|Its all about ships
PROFILE AND REVIEW
Cruise line profile - Oceania Cruises - - Azamara Cruises - R class - profile and review
Above: Regatta (R-Two).
Above left: Nautica (-Five)
Above Right: Azamara Journey (R-Six). Arcadia.
Left: Regatta in New York City.
Below: Azamara Pursuit off the
Amalfi Coast, Italy. (Photo
courtesy of Azamara).
Right: Insignia (originally R-One).
Left: Pacific Princess (R-Three).
Above: Sirena (R-Four) when she was Ocean
Above: Azamara Quest (R-Seven).
Below: Azamara Pursuit (R-Eight).
The R-class is a series of eight small cruise ships originally built for
Renaissance Cruises. Following the bankruptcy of Renaissance in 2001, the eight
ships were dispersed across the cruise industry. However, now they have settled
with four each at two up-market lines: Azamara (Azamara Journey, Azamara
Quest, Azamara Pursuit and the recently-purchased Pacific Princess); and Oceania
(Regatta, Insignia, Nautica and Sirena).
Each of the ships is approximately 30,000 gross tons and can accommodate
684 passengers at double occupancy. Although the various ships have undergone
several refits over the years, they all still maintain an atmosphere of sophisticated
elegance. Indeed, despite having had a number of owners, the ships remain
remarkably similar in appearance and atmosphere.
These ships have no gee-wiz features and no shock and awe décor. Rather,
they are for travelers who are looking for elegant but casual vehicles in which to
explore the world. Wood paneling interspersed with wrought iron give the ships
the feeling of a country house hotel.
Each ship has a main dining room, two specialty restaurants, a buffet and a
poolside venue. For entertainment, there is a show lounge and an observation
lounge as well as a small casino and a pair of intimate bars. The beautiful library
is a highlight of each ship. There is also a spa, a fitness center, a salon and an
The R-class ships travel the world. They can be seen in the major cruise
ports but they also visit smaller ports that the large cruise ships cannot or do not
visit. Consequently, they tend to attract experienced travelers who have already
seen the tourist sights. Most passengers are mature and there are few children.
All of the ships were built by Chantiers d'Atlantique in St.
Nazaire, France and originally entered service between 1998 and
2001. The ships are diesel-electric with traditional propeller
shafts. Despite their small size, they have good seakeeping
qualities, which enable them to undertake itineraries that stretch
across major oceans. However, with a top speed of less than 20
knots, they are slower than average.
The ships are called “R-class” because the original name
for each ship began with the letter “R” followed by the by the
ship's number in the sequence in which they were built. Thus,
the first ship built was “R-One”; the second ship built was “R-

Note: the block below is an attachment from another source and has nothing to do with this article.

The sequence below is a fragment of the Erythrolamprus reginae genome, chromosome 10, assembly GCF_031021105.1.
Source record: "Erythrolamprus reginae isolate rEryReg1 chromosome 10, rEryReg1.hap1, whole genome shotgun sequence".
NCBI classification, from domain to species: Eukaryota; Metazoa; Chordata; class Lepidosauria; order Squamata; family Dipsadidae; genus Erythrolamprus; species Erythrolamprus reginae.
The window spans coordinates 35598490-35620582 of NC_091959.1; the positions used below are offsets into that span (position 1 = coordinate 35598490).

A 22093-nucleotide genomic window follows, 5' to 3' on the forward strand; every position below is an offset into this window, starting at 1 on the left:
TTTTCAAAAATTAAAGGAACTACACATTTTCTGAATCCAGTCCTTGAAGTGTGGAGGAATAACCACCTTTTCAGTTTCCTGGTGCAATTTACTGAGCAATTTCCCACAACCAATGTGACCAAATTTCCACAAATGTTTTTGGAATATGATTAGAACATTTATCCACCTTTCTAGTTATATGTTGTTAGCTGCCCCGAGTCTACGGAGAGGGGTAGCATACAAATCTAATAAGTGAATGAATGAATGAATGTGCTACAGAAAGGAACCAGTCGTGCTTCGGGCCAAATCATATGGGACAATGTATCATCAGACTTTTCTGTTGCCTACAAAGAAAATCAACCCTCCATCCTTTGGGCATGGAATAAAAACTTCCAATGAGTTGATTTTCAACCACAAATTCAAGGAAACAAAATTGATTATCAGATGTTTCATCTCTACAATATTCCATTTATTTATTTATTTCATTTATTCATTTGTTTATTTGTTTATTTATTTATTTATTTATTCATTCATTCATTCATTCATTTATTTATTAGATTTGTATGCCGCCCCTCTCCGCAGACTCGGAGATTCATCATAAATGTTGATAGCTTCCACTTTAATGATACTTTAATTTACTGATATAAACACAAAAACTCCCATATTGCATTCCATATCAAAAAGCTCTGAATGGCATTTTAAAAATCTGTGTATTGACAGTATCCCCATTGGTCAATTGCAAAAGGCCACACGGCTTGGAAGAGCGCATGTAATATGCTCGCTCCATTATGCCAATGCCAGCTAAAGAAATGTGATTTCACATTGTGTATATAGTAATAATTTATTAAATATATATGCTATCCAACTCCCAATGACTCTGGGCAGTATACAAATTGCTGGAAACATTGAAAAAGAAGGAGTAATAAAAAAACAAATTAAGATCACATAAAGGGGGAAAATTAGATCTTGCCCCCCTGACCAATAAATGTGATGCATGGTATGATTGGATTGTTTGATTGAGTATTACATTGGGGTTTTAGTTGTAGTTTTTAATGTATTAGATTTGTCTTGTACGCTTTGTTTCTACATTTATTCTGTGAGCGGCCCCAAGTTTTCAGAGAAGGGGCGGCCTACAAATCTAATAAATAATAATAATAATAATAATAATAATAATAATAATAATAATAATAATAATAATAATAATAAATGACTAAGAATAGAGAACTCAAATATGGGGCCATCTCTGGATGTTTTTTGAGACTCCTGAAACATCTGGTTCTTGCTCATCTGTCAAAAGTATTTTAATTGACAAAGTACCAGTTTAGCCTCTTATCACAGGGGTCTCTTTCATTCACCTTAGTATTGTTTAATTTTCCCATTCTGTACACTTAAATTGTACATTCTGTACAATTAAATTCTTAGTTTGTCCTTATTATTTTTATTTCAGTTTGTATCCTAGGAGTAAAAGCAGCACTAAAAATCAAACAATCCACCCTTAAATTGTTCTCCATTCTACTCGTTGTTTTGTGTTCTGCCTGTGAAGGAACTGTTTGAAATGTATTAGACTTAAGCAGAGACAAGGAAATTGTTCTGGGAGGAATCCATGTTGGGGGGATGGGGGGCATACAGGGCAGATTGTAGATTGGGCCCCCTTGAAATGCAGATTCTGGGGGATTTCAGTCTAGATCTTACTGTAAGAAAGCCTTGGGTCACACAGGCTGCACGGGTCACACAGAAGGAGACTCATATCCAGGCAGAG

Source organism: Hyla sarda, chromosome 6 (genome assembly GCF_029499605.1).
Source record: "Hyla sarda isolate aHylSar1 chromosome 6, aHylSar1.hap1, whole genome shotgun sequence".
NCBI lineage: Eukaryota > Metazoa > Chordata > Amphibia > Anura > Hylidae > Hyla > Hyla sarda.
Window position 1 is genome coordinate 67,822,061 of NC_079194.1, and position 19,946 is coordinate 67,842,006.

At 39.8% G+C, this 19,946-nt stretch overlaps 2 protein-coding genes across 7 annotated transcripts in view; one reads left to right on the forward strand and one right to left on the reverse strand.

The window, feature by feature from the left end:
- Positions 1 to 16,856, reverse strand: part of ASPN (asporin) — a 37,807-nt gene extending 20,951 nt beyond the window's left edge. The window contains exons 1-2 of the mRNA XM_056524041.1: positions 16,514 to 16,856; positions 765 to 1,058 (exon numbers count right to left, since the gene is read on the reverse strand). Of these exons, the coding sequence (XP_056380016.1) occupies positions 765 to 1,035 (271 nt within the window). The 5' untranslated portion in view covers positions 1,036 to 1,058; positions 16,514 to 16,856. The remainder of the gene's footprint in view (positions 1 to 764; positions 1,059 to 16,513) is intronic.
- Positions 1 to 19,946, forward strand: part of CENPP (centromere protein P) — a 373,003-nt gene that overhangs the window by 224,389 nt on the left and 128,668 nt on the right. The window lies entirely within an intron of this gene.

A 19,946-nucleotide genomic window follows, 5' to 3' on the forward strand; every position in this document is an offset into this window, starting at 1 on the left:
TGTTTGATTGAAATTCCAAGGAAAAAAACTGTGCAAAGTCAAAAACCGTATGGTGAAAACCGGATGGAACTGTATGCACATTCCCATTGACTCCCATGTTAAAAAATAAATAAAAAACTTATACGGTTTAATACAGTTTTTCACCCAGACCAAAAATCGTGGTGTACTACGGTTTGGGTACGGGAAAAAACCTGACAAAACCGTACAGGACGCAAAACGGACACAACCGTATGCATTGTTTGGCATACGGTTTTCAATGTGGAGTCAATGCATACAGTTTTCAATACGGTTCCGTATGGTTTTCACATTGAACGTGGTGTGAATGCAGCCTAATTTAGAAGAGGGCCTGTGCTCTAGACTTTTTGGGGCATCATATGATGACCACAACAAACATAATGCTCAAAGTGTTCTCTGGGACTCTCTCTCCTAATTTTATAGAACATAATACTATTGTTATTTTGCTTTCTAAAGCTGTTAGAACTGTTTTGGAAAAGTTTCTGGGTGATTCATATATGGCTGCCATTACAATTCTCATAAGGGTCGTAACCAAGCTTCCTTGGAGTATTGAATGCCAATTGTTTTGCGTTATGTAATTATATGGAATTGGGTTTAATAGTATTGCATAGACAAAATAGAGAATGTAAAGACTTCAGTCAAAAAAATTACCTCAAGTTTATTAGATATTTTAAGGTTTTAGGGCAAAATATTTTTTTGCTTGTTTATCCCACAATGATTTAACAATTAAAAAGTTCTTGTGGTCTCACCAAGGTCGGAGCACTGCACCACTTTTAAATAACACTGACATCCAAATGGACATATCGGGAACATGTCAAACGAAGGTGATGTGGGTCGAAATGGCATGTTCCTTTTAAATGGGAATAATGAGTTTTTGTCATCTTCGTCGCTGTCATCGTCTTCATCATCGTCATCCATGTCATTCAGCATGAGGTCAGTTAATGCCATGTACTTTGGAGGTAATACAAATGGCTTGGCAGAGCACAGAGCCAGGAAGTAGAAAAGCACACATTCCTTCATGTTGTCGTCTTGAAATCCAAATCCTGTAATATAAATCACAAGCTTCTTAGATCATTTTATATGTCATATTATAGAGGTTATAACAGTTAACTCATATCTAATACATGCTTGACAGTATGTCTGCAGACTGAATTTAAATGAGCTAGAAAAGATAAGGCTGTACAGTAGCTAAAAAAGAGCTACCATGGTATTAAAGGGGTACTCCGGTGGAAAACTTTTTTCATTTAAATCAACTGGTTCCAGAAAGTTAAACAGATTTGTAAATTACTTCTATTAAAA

Following Renaissance's demise, the ships were laid-up. Most were
owned by Cruisevest, which chartered and later sold them to various
lines. R-One and R-Two were sold to Oceania in 2006 where they
became Insignia and Regatta. These two ships have remained with
Oceania since then although, R-One spent some time (2012-2014)
chartered to Hapag-Llyod, sailing under the name Columbus 2.
In 2002, R-Five was chartered to the Spanish cruise line Pullmantur
where she was marketed under the name “Blue Dream.” In 2006, she was
purchased by Oceania, which renamed her Nautica.
Like R-Five, R-Six was chartered to Pullmantur, marketed first as
“Blue Star” and later as “Blue Dream.” In 2006, R-Seven, which had
been chartered by the German line Delphin Seereisen, joined Pullmantur
where she was known as “Blue Moon.” After Royal Caribbean acquired
an interest in Pullmantur, the ships were slated for transfer to Royal's
premium brand Celebrity Cruises. However, the decision was made to
use the ships to create a new luxury brand Azamara Cruises. In 2007, R-
Six became Azamara Journey and R-Seven became Azamara Quest.
A third major player in the R-ship saga was Princess Cruises. In
2002, Princess acquired R-Three, which it renamed Pacific Princess and
R-Four, which was renamed first Tahitian Princess and later Ocean
Princess. In 2007, Princess acquired R-Eight, which had been on charter
to Swan-Hellenic as “Minerva II”. R-Eight became Royal Princess.
Unlike Oceania and Azamara, Princess never marketed its R-ships as
luxury ships. As a result, passengers were able to enjoy an R-ship
experience at mass-market prices.
By the next decade, however, Princess had lost interest in having a
series of small ships in its fleet. In 2011, it transferred Royal Princess to
sister brand P&O Cruises where she became Adonia. The ship was later
used briefly by Carnival Corporation's ill-starred social-impact brand
Fathom but was returned to P&O after Fathom's demise. In 2018, she
was sold to Azamara where she became Azamara Pursuit.
In 2014, Princess announced that it was selling Ocean Princess and
in 2016, she joined Oceania as Sirena.
During the pause in operations caused by the COVID 19 pandemic,
Princess announced that Pacific Princess had been sold to an undisclosed
buyer. The buyer turned out to be Azamara.
Thus, the R-class ships are now evenly distributed between Oceania,
a subsidiary of Norwegian Cruise Line Holdings, and Azamara, which is
now owned by Sycamore Partners after the line's sale by Royal
Caribbean. It should be noted that following the various changes in
ownership, substantial amounts were invested in the ships. As a result,
the R-class ships remain first-tier luxury cruise ships.